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I&B Advises TV Channels To Be Sensitive To Children On Reality Shows –But Is That Enough?

The I&B Ministry’s recent advisory to TV channels to avoid indecent and suggestive representation of children in reality shows is a great first move. However, there are many other issues that need to be addressed to make sure that children are protected.

The I&B Ministry’s recent advisory to TV channels to avoid indecent and suggestive representation of children in reality shows is a great first move. However, there are many other issues that need to be addressed to make sure that children are protected.

A couple of years ago, Shoojit Sircar started a fierce debate about reality shows involving kids, with a tweet requesting a ban on them.

While there were those who argued that these shows are a great platform for children to explore and showcase their talents, there were also those who pointed out how the reality show system exploits children.

Last year, a video of singer Papon kissing a minor girl caused great outrage, and prompted the National Commission for Protection of Child Rights (NCPCR) has propose revising the guidelines for child participants in reality television shows.

I & B ministry speaks up

Now, the I&B ministry has issued an advisory to private TV channels, asking them to avoid “indecent, suggestive and inappropriate representation of children in dance reality shows or other such programmes.” They have further been advised to exercise maximum restraint, sensitivity and caution while showing such programmes on television.

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A statement from the ministry states, “These moves are often suggestive and age-inappropriate. Such acts may also have a distressing effect on children, impacting them at a young and impressionable age,” referring to children copying the dance moves and expressions of adults in movies.

The move has been widely lauded by reality show judges and mental health professionals.

Pushing children to an early, unwanted adulthood?

Pulkit Sharma, a child psychologist, noted that these shows bring kids, whose cognitive and emotional abilities are not fully developed into an adult world, and so, “when they are exposed to an environment and lifestyle that they are not ready for, they don’t entirely realize it is make-believe and would nurture a great desire to live the same in real life as well.”

Filmmaker Onir, raised a valid point about the sexualization of children, tweeting:

Even beyond subjecting children to sexualized content though, such reality shows are problematic.

This two year old quote by Dr N Shalini, psychiatrist, is still relevant, “Show-runners are focused on the outcome, hence, they push children to early adulthood, as, the audience wants to be entertained. When a child is involved in an entertainment programme, he/she should exhibit skills according to age and capability. Choosing to sing songs performed by experienced 50-year-old singers is not progressive but excessive performance. While performing, kids are subjected to high expectations, which is harmful to their mental health. Handling disappointments and rejections in the future might become harder.”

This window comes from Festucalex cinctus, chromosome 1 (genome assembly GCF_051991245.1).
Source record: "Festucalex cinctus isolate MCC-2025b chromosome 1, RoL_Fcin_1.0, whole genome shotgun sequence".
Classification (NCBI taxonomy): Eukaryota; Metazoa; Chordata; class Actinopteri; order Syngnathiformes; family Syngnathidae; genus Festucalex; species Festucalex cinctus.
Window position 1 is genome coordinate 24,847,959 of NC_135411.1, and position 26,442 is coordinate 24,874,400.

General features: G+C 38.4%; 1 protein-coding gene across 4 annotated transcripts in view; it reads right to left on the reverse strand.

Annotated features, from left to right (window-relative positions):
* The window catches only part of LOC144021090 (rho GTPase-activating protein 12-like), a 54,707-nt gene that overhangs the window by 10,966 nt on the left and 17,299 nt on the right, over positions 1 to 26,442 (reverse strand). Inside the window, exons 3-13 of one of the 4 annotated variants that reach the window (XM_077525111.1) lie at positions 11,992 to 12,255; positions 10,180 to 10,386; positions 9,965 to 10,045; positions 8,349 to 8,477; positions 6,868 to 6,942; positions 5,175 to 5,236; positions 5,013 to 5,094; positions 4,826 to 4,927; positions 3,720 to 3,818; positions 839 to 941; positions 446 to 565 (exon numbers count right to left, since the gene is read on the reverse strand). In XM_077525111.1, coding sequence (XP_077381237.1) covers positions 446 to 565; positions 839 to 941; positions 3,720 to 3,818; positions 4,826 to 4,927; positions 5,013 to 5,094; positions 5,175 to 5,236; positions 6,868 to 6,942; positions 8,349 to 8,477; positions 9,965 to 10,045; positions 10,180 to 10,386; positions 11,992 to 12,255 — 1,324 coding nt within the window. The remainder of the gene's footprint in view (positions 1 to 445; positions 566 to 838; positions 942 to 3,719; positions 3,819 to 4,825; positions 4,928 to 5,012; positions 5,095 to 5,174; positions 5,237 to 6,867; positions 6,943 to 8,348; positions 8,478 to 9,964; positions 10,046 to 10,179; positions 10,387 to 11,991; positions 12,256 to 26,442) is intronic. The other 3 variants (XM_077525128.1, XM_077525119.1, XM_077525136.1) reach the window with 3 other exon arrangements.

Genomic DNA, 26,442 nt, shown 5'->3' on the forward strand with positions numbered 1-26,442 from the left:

Ambitious parents part of the problem

Ambitious parents too, are part of the problem. As Aruna Broota, a Delhi-based psychologist who works with child actors and athletes notes, “The child’s ‘ambitions’ are artificially hyped, because it’s mostly an adult who takes the decision for them.”

Often children who may not themselves care if they win or lose, are pressured by parents. As singer Anup Jalota recounts in this piece, he once told a girl that she could not continue in a show he was judging, and while the girl didn’t mind leaving, she was worried about how her parents would react.

In respect to this recent advisory from the I&B too, there are other concerns. As TV critic Shailaja Bajpai points out, “Parents of the children haven’t been forced to these shows. Besides, so many Hindi film songs are of this nature so how do you work with anybody under age? While this intervention is healthy, how it is implemented remains a grey area.”

In 2008, a 16 year old contestant, Shinjini Sengupta, received negative feedback on a show and had to leave. Following the same, she slipped into depression, lost her speech and finally was paralyzed. While the producers of the show did pay for her treatment, they also placed the blame on her parents for letting her complete when she was incapable of doing so. Irrespective of who is to blame, the damage was to the child.

So the focus should not be on whether TV Channels are to blame, or showrunners or parents. The focus should be on the well-being of the child at all times. The recent advisory is a great first step in that direction.

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